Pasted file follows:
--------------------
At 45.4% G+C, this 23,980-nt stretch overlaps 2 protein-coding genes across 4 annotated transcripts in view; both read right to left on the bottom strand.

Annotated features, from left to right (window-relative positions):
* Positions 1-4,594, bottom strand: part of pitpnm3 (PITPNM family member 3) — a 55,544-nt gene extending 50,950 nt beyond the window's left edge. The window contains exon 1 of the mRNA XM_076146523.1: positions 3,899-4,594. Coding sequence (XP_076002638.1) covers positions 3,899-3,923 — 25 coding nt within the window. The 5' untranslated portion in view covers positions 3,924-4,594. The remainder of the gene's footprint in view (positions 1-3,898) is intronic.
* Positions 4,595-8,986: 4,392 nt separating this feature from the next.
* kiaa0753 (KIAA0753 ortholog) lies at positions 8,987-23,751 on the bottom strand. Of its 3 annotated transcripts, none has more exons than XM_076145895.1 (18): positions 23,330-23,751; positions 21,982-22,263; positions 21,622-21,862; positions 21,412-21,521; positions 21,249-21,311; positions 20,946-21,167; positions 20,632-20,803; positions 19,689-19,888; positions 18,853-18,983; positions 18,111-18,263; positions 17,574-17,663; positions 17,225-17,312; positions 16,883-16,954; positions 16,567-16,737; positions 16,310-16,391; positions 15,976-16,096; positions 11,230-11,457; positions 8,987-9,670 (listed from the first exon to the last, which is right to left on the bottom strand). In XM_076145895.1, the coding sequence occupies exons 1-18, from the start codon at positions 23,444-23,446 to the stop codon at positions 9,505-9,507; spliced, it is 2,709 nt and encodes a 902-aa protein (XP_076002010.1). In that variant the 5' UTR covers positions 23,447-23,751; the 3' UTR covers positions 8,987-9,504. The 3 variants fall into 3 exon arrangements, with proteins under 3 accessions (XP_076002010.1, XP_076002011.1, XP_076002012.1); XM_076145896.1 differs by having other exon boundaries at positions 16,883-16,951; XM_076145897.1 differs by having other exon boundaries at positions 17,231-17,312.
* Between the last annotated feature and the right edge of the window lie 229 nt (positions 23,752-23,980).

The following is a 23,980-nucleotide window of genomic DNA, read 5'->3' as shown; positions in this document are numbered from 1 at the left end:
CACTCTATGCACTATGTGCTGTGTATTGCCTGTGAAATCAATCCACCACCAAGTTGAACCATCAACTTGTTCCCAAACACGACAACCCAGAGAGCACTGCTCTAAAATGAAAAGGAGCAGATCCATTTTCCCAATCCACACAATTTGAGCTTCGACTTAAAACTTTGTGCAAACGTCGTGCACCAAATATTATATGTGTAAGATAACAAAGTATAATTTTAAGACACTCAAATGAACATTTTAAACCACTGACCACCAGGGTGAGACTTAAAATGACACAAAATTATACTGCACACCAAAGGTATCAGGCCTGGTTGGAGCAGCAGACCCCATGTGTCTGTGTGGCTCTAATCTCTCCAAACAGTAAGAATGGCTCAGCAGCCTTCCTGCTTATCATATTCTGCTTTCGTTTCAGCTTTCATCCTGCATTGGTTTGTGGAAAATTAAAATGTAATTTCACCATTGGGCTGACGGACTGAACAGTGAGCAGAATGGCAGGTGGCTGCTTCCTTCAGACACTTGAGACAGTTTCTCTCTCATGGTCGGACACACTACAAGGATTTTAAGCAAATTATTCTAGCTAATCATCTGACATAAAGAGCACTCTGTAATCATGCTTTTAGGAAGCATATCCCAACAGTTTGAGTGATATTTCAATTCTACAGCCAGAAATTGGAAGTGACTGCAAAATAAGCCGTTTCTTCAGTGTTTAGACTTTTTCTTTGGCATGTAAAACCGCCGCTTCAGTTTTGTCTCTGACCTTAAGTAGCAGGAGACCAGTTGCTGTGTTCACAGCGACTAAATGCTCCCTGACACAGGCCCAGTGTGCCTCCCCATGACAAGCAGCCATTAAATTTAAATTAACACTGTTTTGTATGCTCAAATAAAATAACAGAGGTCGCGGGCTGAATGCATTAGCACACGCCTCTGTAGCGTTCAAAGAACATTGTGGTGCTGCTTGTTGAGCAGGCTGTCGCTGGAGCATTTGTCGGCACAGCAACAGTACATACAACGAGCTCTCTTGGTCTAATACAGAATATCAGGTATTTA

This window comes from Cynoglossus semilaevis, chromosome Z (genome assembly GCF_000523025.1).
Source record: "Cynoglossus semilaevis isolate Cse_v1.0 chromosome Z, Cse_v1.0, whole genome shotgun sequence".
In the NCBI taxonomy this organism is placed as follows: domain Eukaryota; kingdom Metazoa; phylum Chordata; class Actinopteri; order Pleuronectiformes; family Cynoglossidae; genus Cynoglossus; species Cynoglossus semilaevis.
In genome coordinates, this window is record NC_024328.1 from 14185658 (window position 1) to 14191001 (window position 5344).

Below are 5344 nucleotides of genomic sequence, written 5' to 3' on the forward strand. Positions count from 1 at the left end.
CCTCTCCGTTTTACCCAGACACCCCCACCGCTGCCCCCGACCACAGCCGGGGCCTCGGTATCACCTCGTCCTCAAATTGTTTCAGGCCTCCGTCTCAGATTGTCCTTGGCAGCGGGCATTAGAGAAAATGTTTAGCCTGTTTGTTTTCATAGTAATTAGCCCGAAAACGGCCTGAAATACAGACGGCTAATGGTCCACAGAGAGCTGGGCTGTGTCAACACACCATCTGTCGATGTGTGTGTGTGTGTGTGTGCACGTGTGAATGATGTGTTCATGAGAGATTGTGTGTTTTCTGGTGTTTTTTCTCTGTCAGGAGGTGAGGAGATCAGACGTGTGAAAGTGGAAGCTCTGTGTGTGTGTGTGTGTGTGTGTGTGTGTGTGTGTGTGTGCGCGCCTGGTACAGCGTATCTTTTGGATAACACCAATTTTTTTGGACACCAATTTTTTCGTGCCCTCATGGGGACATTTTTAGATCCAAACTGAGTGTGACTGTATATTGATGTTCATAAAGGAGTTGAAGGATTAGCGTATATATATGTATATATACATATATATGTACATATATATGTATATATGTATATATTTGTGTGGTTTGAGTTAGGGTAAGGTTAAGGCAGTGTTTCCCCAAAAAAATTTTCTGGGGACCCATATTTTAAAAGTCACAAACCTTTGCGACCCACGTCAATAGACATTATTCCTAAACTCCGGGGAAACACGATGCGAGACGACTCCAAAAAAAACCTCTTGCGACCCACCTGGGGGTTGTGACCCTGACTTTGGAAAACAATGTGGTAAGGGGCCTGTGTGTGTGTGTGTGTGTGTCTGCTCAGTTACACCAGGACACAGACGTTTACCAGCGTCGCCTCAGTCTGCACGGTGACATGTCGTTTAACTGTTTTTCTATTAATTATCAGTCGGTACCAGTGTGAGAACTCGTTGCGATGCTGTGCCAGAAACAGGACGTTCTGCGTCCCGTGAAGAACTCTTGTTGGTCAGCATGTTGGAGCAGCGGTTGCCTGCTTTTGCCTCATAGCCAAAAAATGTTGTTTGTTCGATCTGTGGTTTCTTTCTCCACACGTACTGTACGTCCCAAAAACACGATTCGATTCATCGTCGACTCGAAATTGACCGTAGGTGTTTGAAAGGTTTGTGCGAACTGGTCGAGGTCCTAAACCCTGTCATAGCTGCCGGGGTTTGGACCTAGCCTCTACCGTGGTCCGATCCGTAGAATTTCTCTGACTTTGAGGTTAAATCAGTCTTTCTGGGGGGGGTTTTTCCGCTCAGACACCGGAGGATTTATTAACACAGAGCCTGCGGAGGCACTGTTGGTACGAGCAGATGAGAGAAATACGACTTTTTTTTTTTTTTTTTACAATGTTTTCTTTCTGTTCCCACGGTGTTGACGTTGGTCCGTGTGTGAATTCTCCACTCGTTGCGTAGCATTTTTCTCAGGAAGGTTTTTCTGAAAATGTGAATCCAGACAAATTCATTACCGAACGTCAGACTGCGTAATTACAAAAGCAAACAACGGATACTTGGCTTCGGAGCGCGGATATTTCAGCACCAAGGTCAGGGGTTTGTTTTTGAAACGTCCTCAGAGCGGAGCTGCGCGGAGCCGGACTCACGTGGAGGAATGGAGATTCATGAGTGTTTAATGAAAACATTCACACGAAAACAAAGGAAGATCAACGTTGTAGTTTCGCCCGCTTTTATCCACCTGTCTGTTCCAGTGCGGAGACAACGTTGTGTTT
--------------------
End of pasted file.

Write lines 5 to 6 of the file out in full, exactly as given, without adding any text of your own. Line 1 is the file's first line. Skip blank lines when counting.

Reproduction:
* kiaa0753 (KIAA0753 ortholog) lies at positions 8,987-23,751 on the bottom strand. Of its 3 annotated transcripts, none has more exons than XM_076145895.1 (18): positions 23,330-23,751; positions 21,982-22,263; positions 21,622-21,862; positions 21,412-21,521; positions 21,249-21,311; positions 20,946-21,167; positions 20,632-20,803; positions 19,689-19,888; positions 18,853-18,983; positions 18,111-18,263; positions 17,574-17,663; positions 17,225-17,312; positions 16,883-16,954; positions 16,567-16,737; positions 16,310-16,391; positions 15,976-16,096; positions 11,230-11,457; positions 8,987-9,670 (listed from the first exon to the last, which is right to left on the bottom strand). In XM_076145895.1, the coding sequence occupies exons 1-18, from the start codon at positions 23,444-23,446 to the stop codon at positions 9,505-9,507; spliced, it is 2,709 nt and encodes a 902-aa protein (XP_076002010.1). In that variant the 5' UTR covers positions 23,447-23,751; the 3' UTR covers positions 8,987-9,504. The 3 variants fall into 3 exon arrangements, with proteins under 3 accessions (XP_076002010.1, XP_076002011.1, XP_076002012.1); XM_076145896.1 differs by having other exon boundaries at positions 16,883-16,951; XM_076145897.1 differs by having other exon boundaries at positions 17,231-17,312.
* Between the last annotated feature and the right edge of the window lie 229 nt (positions 23,752-23,980).